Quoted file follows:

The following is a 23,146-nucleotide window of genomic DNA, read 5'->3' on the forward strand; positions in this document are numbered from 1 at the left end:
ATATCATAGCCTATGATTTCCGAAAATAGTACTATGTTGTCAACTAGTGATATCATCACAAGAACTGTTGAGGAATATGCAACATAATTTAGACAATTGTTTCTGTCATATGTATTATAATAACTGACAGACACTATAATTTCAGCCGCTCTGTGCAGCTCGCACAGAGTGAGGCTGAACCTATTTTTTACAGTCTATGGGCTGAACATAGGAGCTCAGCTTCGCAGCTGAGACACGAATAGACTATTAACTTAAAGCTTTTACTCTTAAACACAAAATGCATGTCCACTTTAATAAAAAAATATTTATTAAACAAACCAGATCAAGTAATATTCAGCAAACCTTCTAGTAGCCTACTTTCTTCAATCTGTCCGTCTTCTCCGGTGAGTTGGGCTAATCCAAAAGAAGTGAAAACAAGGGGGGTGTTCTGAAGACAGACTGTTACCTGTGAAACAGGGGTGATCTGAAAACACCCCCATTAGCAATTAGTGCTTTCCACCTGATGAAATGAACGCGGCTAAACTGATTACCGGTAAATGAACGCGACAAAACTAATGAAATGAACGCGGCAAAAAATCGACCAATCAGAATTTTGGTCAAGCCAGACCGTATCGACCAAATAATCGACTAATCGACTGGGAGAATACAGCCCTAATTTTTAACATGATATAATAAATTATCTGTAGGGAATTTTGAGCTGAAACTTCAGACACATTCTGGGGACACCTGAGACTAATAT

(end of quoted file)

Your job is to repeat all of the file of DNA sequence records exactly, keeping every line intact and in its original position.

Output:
The following is a 23,146-nucleotide window of genomic DNA, read 5'->3' on the forward strand; positions in this document are numbered from 1 at the left end:
ATATCATAGCCTATGATTTCCGAAAATAGTACTATGTTGTCAACTAGTGATATCATCACAAGAACTGTTGAGGAATATGCAACATAATTTAGACAATTGTTTCTGTCATATGTATTATAATAACTGACAGACACTATAATTTCAGCCGCTCTGTGCAGCTCGCACAGAGTGAGGCTGAACCTATTTTTTACAGTCTATGGGCTGAACATAGGAGCTCAGCTTCGCAGCTGAGACACGAATAGACTATTAACTTAAAGCTTTTACTCTTAAACACAAAATGCATGTCCACTTTAATAAAAAAATATTTATTAAACAAACCAGATCAAGTAATATTCAGCAAACCTTCTAGTAGCCTACTTTCTTCAATCTGTCCGTCTTCTCCGGTGAGTTGGGCTAATCCAAAAGAAGTGAAAACAAGGGGGGTGTTCTGAAGACAGACTGTTACCTGTGAAACAGGGGTGATCTGAAAACACCCCCATTAGCAATTAGTGCTTTCCACCTGATGAAATGAACGCGGCTAAACTGATTACCGGTAAATGAACGCGACAAAACTAATGAAATGAACGCGGCAAAAAATCGACCAATCAGAATTTTGGTCAAGCCAGACCGTATCGACCAAATAATCGACTAATCGACTGGGAGAATACAGCCCTAATTTTTAACATGATATAATAAATTATCTGTAGGGAATTTTGAGCTGAAACTTCAGACACATTCTGGGGACACCTGAGACTAATAT